Unintended pregnancy is significantly associated with higher odds of adverse maternal and infant health outcomes, such as maternal depression during pregnancy and postpartum and maternal experience of interpersonal violence, preterm birth, and infant low birth weight, compared to intended pregnancy. A new research study published November 1, 2022, by JAMA and led by Heidi D. Nelson, MD, MPH, Kaiser Permanente Bernard J. Tyson School of Medicine Professor of Health Systems Science shared these findings.
In Associations of Unintended Pregnancy with Maternal and Infant Health Outcomes: A Systematic Review and Meta-analysis, Dr. Nelson and the study’s co-authors note that in the United States, 45% of pregnancies from 2008 to 2011 and 38% of births from 2017 to 2019 were unintended, and even as unintended pregnancies have declined across previous decades, rates are highest among those with low incomes, at younger ages, and among racial or ethnic minority groups.
And although unintended pregnancy is associated with poorer health and welfare for parents, infants, and children, data about the association between unintended pregnancy and health – and how it affects certain populations in the U.S. – is lacking. The study thus aimed to evaluate associations between unintended pregnancy and maternal and infant health outcomes, during pregnancy and postpartum, using data relevant to current clinical practice and public health in the U.S.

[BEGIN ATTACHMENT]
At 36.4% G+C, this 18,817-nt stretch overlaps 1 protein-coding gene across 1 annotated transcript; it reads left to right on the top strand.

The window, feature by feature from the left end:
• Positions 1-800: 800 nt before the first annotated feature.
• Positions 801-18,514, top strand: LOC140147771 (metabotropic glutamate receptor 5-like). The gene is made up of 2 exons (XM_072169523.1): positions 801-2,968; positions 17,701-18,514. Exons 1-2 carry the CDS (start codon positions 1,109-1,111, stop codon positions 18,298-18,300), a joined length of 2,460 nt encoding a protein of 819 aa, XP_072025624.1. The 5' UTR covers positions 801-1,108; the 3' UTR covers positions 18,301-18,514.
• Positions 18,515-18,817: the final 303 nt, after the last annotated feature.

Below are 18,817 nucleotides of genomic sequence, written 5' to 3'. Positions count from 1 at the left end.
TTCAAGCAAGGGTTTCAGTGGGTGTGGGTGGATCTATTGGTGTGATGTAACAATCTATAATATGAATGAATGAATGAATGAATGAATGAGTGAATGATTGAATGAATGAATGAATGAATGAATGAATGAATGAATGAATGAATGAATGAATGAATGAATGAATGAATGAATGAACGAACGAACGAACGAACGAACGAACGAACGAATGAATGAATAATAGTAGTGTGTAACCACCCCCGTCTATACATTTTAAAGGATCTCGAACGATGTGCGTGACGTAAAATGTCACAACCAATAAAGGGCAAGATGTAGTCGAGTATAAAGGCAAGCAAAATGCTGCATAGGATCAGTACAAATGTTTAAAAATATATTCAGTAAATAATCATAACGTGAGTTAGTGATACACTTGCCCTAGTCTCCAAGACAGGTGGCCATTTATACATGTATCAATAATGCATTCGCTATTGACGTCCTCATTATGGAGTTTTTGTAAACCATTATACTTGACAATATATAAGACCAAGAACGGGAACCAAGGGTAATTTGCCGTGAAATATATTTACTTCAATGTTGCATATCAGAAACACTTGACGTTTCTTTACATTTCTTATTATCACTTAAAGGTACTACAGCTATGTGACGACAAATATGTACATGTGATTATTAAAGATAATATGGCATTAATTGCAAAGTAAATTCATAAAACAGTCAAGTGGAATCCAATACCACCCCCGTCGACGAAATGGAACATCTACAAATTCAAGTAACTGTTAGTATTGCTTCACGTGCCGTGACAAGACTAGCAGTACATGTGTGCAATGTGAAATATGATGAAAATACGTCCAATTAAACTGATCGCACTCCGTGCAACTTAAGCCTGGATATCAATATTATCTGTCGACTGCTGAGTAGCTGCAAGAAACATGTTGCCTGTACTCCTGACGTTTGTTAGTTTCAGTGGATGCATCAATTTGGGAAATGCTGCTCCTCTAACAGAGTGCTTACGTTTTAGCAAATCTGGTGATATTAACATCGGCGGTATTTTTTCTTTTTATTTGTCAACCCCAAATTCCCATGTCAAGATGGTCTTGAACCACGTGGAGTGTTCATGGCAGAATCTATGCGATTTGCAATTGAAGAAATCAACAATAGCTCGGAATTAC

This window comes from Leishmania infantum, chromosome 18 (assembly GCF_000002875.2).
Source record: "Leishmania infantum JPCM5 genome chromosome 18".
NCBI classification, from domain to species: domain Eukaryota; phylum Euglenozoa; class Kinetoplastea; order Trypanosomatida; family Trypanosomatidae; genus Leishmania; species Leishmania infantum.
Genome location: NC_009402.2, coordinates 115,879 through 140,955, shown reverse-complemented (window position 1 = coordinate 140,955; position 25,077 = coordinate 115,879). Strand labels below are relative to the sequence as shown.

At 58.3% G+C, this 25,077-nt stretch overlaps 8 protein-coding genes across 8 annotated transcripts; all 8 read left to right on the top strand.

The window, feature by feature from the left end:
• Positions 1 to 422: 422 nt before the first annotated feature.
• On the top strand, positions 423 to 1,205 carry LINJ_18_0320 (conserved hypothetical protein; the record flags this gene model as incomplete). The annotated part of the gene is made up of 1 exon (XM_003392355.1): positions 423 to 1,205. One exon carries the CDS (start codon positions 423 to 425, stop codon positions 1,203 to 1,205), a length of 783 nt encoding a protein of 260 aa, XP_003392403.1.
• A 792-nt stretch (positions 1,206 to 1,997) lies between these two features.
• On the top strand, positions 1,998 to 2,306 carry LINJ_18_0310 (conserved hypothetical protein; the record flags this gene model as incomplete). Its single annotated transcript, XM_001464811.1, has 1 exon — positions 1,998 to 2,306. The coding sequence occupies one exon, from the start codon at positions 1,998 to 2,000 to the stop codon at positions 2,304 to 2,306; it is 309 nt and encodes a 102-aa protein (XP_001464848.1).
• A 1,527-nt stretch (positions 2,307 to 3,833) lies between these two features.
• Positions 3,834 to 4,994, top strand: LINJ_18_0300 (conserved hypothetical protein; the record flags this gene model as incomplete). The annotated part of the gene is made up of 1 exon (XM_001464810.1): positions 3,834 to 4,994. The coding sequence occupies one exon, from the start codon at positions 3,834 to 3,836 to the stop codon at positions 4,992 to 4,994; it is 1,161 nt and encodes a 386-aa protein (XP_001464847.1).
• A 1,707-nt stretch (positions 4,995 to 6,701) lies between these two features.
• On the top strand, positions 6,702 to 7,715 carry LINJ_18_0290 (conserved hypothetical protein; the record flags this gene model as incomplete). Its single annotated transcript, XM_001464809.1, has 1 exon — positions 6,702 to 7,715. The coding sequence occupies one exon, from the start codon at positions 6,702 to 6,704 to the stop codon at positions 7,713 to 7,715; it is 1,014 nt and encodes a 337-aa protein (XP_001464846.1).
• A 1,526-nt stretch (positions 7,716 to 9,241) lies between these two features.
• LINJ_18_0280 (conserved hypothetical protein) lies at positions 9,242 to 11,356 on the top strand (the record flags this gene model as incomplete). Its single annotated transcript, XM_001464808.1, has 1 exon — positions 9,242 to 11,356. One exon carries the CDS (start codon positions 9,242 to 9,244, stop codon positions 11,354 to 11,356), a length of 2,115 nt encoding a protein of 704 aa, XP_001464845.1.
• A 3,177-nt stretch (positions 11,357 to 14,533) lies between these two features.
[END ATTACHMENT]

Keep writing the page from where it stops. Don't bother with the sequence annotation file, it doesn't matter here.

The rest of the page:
“It is important to understand the health consequences of unintended pregnancy in order to improve them,” said Dr. Nelson. “Pregnancy is a health condition affecting immediate and lifetime maternal and infant health.”
The researchers surveyed 36 previous studies with 524,522 participants comparable to U.S. populations. The studies (published from January 1, 2000, to June 15, 2022) compared key maternal and infant health outcomes for unintended versus intended pregnancies. Combined statistics from these studies showed that, compared with intended pregnancy, unintended pregnancy was significantly associated with higher rates of depression during pregnancy (23.3% vs 13.9%); postpartum depression (15.7% vs 9.6%); interpersonal violence (14.6% vs 5.5%); preterm birth (9.4% vs 7.7%); and infant low birth weight (7.3% vs 5.2%).
The study authors note that multiple factors contribute to unintended pregnancies. While the safety and effectiveness of contraception is well-established, and clinical recommendations from medical and public health organizations provide guidance on contraceptive methods to patients and clinicians, access to and health insurance coverage for contraceptive services have faced ongoing obstacles. In addition, many states are moving to restrict or prohibit access to abortion following the U.S. Supreme Court’s recent ruling overturning Roe v. Wade.
“Improving health by reducing unintended pregnancy is a Healthy People 2030 public health priority,” Dr. Nelson said, referring to the Center for Disease Control and Prevention’s initiative to promote health and prevent disease on a national scale. “However, achieving this goal is increasingly difficult as restrictions on contraceptive services and abortion limit delivery of these types of health care in the United States. Americans should understand how their health is affected by these restrictions.”
Nelson served as the study’s principal investigator and lead author. Co-authors of the study are Blair G. Darney, PhD; Katherine Ahrens, PhD; Amanda Burgess, MPPM; Rebecca M. Jungbauer, DrPH; Amy Cantor, MD, MPH; Chandler Atchison, MPH; Karen B. Eden, PhD; Rose Goueth, PhD, MS; and Rongwei Fu, PhD.
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